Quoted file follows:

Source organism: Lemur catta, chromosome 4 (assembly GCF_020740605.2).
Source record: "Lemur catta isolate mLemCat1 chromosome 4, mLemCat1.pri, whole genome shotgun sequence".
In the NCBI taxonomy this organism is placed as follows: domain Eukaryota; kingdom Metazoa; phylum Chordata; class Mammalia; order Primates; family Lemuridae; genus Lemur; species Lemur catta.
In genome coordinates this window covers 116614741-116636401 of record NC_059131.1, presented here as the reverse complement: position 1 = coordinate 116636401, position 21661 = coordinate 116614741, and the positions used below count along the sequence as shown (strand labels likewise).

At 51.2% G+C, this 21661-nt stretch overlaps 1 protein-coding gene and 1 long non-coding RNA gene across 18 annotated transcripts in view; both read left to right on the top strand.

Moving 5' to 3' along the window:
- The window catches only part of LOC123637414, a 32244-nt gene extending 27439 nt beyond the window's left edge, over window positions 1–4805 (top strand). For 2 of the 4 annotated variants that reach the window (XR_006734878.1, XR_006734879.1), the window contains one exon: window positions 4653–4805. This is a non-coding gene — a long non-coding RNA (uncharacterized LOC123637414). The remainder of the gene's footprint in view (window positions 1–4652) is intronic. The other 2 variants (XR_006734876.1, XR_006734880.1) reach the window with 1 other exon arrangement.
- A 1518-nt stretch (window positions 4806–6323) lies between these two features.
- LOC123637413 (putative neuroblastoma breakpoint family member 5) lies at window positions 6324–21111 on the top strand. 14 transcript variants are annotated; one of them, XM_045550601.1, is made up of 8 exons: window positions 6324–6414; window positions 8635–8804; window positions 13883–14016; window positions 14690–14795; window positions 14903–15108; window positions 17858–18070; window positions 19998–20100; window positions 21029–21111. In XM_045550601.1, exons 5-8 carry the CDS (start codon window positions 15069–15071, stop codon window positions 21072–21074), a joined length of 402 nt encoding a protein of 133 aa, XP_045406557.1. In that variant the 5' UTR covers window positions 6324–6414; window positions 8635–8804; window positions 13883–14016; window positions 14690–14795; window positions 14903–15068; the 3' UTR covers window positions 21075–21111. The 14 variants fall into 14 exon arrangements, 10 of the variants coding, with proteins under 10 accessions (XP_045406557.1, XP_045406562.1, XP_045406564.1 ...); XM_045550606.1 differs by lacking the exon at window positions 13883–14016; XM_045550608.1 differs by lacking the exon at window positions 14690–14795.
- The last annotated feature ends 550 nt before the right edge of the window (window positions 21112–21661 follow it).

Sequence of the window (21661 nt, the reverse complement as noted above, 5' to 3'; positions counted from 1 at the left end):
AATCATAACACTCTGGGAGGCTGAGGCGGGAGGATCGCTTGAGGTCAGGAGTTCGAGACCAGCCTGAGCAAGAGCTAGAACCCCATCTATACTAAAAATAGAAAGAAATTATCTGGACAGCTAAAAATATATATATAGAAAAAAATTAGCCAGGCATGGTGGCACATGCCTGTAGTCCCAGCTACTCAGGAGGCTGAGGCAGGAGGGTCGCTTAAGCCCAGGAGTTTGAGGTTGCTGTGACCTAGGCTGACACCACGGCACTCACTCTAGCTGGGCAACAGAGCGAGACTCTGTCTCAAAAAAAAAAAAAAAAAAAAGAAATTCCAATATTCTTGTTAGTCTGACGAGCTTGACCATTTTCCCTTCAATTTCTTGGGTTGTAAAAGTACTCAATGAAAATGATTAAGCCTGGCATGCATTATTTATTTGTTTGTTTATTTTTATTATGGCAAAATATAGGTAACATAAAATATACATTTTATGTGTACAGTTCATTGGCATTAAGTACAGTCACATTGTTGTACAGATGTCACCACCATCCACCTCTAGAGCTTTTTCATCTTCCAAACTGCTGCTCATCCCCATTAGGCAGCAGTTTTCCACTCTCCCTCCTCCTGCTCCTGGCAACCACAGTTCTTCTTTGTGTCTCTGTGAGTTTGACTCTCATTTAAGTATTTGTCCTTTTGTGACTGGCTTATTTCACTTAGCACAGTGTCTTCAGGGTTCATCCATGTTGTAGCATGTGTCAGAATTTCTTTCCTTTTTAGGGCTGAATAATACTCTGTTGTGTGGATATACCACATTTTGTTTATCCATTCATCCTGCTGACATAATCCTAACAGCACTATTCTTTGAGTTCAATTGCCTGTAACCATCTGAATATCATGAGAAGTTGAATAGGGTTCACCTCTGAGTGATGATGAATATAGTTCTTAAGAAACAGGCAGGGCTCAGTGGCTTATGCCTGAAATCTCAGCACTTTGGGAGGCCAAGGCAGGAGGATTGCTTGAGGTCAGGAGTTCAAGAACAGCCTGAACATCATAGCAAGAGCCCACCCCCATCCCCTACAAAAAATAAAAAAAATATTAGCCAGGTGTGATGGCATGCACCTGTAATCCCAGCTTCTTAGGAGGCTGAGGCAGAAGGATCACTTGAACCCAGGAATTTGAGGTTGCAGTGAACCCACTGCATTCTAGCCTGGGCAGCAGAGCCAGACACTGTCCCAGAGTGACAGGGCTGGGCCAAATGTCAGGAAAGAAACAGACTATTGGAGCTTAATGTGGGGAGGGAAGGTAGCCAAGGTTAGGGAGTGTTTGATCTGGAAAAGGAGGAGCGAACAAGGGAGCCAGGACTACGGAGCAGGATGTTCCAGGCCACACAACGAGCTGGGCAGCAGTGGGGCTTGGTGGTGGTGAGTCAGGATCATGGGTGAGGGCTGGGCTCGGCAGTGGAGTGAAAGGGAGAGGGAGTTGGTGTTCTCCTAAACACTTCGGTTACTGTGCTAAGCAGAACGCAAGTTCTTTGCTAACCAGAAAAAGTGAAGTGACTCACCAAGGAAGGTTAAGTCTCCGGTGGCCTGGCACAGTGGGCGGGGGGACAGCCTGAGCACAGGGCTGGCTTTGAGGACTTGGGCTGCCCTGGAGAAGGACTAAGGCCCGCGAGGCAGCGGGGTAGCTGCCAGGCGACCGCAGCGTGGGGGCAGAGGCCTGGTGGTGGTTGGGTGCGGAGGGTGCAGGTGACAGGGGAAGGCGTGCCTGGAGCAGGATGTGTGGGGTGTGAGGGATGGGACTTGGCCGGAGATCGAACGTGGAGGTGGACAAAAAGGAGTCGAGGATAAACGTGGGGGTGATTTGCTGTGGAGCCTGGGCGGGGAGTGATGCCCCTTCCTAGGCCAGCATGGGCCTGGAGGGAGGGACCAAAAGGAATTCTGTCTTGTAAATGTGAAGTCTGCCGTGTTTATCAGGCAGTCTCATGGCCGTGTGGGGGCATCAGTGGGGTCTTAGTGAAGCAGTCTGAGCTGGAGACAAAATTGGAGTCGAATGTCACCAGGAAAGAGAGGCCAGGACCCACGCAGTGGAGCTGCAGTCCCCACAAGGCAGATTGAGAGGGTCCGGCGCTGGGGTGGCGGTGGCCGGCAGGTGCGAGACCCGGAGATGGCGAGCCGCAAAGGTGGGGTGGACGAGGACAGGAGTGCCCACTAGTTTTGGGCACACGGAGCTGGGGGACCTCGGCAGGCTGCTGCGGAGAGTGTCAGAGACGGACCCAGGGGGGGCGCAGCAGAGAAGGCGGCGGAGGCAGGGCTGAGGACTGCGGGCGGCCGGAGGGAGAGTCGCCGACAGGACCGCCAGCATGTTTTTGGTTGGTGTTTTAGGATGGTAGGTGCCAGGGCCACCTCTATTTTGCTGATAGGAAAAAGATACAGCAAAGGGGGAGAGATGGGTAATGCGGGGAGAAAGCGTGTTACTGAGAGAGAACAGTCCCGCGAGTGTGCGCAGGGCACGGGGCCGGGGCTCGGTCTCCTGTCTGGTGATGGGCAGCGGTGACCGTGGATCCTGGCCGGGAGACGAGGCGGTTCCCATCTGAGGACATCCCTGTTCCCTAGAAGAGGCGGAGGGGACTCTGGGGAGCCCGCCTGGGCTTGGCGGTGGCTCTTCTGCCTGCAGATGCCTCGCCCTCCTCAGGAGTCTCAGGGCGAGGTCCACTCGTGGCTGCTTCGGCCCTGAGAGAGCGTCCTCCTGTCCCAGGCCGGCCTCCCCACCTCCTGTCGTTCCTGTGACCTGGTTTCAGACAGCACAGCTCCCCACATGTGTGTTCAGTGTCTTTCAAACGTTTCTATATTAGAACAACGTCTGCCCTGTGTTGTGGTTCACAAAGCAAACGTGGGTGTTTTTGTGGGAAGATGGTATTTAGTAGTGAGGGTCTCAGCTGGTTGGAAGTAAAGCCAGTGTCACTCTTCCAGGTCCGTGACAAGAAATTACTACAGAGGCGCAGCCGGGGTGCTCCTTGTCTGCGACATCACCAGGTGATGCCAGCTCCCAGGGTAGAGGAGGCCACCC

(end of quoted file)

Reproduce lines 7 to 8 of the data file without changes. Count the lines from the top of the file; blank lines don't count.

- The window catches only part of LOC123637414, a 32244-nt gene extending 27439 nt beyond the window's left edge, over window positions 1–4805 (top strand). For 2 of the 4 annotated variants that reach the window (XR_006734878.1, XR_006734879.1), the window contains one exon: window positions 4653–4805. This is a non-coding gene — a long non-coding RNA (uncharacterized LOC123637414). The remainder of the gene's footprint in view (window positions 1–4652) is intronic. The other 2 variants (XR_006734876.1, XR_006734880.1) reach the window with 1 other exon arrangement.
- A 1518-nt stretch (window positions 4806–6323) lies between these two features.